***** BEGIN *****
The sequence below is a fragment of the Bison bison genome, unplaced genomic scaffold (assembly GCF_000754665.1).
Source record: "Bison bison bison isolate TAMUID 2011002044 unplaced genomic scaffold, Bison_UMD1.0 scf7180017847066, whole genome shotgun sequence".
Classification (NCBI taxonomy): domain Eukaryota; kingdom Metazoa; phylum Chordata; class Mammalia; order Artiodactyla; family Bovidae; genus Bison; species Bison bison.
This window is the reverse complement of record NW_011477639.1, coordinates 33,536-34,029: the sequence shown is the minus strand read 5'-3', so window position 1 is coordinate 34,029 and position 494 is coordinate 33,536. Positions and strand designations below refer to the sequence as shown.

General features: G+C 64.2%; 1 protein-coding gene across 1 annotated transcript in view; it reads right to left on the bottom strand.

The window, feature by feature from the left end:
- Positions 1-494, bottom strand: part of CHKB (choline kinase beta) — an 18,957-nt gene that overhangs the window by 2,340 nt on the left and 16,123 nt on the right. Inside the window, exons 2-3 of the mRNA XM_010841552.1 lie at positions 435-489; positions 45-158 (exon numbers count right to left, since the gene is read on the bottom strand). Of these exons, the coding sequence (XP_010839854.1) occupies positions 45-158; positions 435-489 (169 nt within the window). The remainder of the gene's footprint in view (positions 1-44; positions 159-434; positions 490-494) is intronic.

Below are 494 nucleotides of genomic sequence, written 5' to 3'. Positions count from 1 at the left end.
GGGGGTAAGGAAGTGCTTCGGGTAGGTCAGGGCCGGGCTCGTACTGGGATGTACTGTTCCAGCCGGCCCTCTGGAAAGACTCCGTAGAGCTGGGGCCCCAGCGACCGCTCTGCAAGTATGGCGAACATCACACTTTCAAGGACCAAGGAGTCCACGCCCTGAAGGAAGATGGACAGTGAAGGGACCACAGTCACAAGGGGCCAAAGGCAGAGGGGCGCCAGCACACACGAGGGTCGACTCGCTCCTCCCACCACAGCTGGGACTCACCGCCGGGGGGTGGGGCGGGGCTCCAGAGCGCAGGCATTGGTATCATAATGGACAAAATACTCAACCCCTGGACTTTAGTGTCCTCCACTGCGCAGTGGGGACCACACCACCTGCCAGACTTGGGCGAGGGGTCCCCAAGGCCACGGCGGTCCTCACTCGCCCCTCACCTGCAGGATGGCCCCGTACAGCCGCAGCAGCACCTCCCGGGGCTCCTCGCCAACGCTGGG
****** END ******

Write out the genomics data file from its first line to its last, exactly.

The sequence below is a fragment of the Bison bison genome, unplaced genomic scaffold (assembly GCF_000754665.1).
Source record: "Bison bison bison isolate TAMUID 2011002044 unplaced genomic scaffold, Bison_UMD1.0 scf7180017847066, whole genome shotgun sequence".
Classification (NCBI taxonomy): domain Eukaryota; kingdom Metazoa; phylum Chordata; class Mammalia; order Artiodactyla; family Bovidae; genus Bison; species Bison bison.
This window is the reverse complement of record NW_011477639.1, coordinates 33,536-34,029: the sequence shown is the minus strand read 5'-3', so window position 1 is coordinate 34,029 and position 494 is coordinate 33,536. Positions and strand designations below refer to the sequence as shown.

General features: G+C 64.2%; 1 protein-coding gene across 1 annotated transcript in view; it reads right to left on the bottom strand.

The window, feature by feature from the left end:
- Positions 1-494, bottom strand: part of CHKB (choline kinase beta) — an 18,957-nt gene that overhangs the window by 2,340 nt on the left and 16,123 nt on the right. Inside the window, exons 2-3 of the mRNA XM_010841552.1 lie at positions 435-489; positions 45-158 (exon numbers count right to left, since the gene is read on the bottom strand). Of these exons, the coding sequence (XP_010839854.1) occupies positions 45-158; positions 435-489 (169 nt within the window). The remainder of the gene's footprint in view (positions 1-44; positions 159-434; positions 490-494) is intronic.

Below are 494 nucleotides of genomic sequence, written 5' to 3'. Positions count from 1 at the left end.
GGGGGTAAGGAAGTGCTTCGGGTAGGTCAGGGCCGGGCTCGTACTGGGATGTACTGTTCCAGCCGGCCCTCTGGAAAGACTCCGTAGAGCTGGGGCCCCAGCGACCGCTCTGCAAGTATGGCGAACATCACACTTTCAAGGACCAAGGAGTCCACGCCCTGAAGGAAGATGGACAGTGAAGGGACCACAGTCACAAGGGGCCAAAGGCAGAGGGGCGCCAGCACACACGAGGGTCGACTCGCTCCTCCCACCACAGCTGGGACTCACCGCCGGGGGGTGGGGCGGGGCTCCAGAGCGCAGGCATTGGTATCATAATGGACAAAATACTCAACCCCTGGACTTTAGTGTCCTCCACTGCGCAGTGGGGACCACACCACCTGCCAGACTTGGGCGAGGGGTCCCCAAGGCCACGGCGGTCCTCACTCGCCCCTCACCTGCAGGATGGCCCCGTACAGCCGCAGCAGCACCTCCCGGGGCTCCTCGCCAACGCTGGG